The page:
Meet Mitsu The Worlds Smallest Survivalist

Guest Post: Adventuring with Mitsu

Meet Mitsu: An adorable, twenty-three-pound, one-eyed Shiba Inu who specializes in being a drama queen and acts like the biggest diva around. Her cute appearance may lead you to believe that she is a house dog first and foremost, but behind that fox-like appearance is a hunter who hasn't lost touch with her primitive roots. 

Every morning we follow the same routine: she jumps down from the cozy bed where she curled up in luxury and comfort all night. She lets me put on her pink collar and harness her for a walk. We go outside, she takes her sweet time to walk the pavement to the grass, and then we approach the woods for our morning hike. 

As soon as we head down one of the trails, Mitsu grows increasingly energetic. She starts to smell the air and listen to every crunching leaf and snapped branch. She picks up her pace and responds immediately to every sign of movement. If she can, she pounces at moles and mice, tackles rabbits, and flushes deer. She wades through water, travels through thick foliage, and climbs hills and rocks. As far as hiking buddies go, Mitsu is the ideal. 

Of course, that love of the outdoors comes with a price. Specifically, the price of potentially losing her in the woods if I get too complacent. In the seven years of her life, we have never had a close call - until recently. On one of our morning walks in our woods, dragging her long leash as usual, she caught a scent and ran to track it - and I failed to step on her long leash to prevent her from chasing that smell. It was a dangerous mistake.

Allow me to explain why: we recently moved from Texas to the Wisconsin Northwoods. It's a beautiful place to live, but it means that sometimes when walking outside my house, I encounter a black bear. It means I fall asleep to the sound of coyotes howling and, when I am lucky, even occasionally a chorus of wolves. It means that no matter how good Mitsu is at traversing the wilderness, she is still one small dog in a huge forest where other, bigger animals are hunting to survive.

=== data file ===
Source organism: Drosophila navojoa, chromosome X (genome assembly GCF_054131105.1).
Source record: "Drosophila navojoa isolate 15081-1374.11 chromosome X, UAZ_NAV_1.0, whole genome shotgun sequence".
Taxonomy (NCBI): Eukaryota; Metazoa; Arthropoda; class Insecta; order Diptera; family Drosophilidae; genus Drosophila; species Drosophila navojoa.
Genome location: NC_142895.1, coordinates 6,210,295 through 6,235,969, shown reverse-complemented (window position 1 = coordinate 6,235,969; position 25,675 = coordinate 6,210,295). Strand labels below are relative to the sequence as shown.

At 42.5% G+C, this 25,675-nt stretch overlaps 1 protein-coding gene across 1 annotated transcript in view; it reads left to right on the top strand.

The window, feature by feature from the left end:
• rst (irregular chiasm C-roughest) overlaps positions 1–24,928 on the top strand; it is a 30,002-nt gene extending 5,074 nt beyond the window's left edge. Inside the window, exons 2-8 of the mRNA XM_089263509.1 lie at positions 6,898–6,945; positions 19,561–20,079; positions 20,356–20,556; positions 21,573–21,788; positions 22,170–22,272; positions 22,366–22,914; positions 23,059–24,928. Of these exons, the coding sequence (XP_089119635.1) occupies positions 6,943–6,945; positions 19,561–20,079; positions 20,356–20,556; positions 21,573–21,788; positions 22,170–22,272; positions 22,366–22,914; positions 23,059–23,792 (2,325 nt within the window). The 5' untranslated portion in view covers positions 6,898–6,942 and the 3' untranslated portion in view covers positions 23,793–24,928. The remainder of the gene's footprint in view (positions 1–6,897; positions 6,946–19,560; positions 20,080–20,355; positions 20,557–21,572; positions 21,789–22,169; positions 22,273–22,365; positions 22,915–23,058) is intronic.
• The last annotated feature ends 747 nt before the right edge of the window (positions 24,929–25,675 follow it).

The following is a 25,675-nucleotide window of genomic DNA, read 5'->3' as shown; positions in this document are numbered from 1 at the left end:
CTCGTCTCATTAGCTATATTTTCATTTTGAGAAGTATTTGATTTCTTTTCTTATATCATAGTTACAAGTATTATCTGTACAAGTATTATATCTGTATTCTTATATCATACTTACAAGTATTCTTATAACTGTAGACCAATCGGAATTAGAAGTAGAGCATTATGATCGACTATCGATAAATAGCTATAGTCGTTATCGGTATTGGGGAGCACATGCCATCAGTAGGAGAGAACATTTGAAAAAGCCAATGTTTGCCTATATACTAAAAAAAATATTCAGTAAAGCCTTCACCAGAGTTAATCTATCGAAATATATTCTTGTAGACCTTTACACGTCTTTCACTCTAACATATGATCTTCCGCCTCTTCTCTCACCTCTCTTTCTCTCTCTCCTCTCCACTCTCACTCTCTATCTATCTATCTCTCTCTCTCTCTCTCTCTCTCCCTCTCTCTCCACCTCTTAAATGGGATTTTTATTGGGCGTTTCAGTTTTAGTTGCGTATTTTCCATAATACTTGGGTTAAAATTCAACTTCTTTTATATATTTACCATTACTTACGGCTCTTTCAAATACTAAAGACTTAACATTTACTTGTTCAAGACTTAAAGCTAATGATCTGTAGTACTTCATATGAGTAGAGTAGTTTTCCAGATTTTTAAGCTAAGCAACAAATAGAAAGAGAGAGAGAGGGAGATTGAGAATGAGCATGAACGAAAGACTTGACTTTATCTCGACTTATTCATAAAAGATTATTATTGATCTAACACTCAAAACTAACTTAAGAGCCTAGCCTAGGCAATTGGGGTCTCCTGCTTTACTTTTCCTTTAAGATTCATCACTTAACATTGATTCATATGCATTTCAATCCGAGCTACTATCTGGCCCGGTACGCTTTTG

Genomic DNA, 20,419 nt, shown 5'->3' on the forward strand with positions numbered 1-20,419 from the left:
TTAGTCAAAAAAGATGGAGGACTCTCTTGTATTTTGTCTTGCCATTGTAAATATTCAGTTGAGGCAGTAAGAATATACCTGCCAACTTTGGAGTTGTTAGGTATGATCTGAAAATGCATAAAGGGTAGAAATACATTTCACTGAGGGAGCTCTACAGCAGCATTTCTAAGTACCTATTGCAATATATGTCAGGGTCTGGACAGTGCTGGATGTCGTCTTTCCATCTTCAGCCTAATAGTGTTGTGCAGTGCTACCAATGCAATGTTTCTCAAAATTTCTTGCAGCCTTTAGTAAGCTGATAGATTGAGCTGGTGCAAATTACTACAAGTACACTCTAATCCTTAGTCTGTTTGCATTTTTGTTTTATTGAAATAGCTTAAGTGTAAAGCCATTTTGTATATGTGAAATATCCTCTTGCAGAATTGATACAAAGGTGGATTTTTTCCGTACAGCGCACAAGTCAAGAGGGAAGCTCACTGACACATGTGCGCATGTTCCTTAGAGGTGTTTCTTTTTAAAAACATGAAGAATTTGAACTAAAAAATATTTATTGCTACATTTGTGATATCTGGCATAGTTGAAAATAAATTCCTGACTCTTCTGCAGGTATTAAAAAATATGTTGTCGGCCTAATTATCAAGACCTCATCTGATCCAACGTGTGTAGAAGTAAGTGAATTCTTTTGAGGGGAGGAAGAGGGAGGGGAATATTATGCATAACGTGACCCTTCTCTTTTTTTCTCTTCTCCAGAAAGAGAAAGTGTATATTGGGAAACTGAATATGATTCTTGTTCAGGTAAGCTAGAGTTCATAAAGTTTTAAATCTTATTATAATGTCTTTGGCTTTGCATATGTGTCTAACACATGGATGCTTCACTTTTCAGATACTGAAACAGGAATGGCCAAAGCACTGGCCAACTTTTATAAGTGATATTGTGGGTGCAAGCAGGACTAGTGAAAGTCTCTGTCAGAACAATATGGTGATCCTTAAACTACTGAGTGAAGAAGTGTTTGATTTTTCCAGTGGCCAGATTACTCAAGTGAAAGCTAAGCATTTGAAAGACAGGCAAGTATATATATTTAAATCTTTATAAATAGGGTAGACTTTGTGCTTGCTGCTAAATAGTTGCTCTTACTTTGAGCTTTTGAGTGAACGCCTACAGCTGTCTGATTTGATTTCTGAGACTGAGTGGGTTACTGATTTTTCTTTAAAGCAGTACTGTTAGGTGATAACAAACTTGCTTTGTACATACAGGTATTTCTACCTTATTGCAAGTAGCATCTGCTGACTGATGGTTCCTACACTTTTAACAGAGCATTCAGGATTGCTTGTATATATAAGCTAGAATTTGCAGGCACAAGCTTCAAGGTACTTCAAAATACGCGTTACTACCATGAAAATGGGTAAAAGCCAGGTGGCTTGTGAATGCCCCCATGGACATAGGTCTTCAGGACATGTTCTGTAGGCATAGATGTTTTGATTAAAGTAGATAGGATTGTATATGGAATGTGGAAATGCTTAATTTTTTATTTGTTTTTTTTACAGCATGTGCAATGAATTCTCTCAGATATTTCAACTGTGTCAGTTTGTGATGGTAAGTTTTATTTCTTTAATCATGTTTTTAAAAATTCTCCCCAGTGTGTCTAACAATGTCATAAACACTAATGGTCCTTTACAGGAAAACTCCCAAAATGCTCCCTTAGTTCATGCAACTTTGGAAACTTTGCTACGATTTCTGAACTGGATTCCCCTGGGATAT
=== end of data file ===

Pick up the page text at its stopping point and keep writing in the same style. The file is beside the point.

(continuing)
After three hours of searching, calling, squeaking a favorite toy, and going deeper in the woods than I ever had before, I feared the worst. I went home because I hadn't eaten that morning and I was beginning to feel it. I grabbed something quick and ate outside, watching the main trail, and thinking about all the horrible ends my dog would meet. 

And then, just like that: along came Mitsu, perfectly fine, still dragging her long lead, tired but unharmed, looking at me as though she just had a peaceful walk in a safe neighborhood suburb, rather than a 3-hour romp in the deep woods. She found her way home, and walked right up to me without any alarm or relief. 

Lessons were learned that day, but not by Mitsu. No, the only one who learned a few lessons was me. I learned to be more careful and alert to both Mitsu and my surroundings. I learned that I shouldn't get complacent, that hiking in the woods is not the time or the place to get lulled into the comfort of routine. 

And I learned that if I happen to make another mistake in the future, I should have a little more faith in my dog.

This was a guest post by Jenna Savage, so go ahead and let her know how much you enjoyed it in the comments. Also, if you like the blog follow us on Facebook to keep up to date. 


  1. Replies
    1. This was a guest post by Jack's friend Jenna. I'll update the bottom of the post to annotate that.


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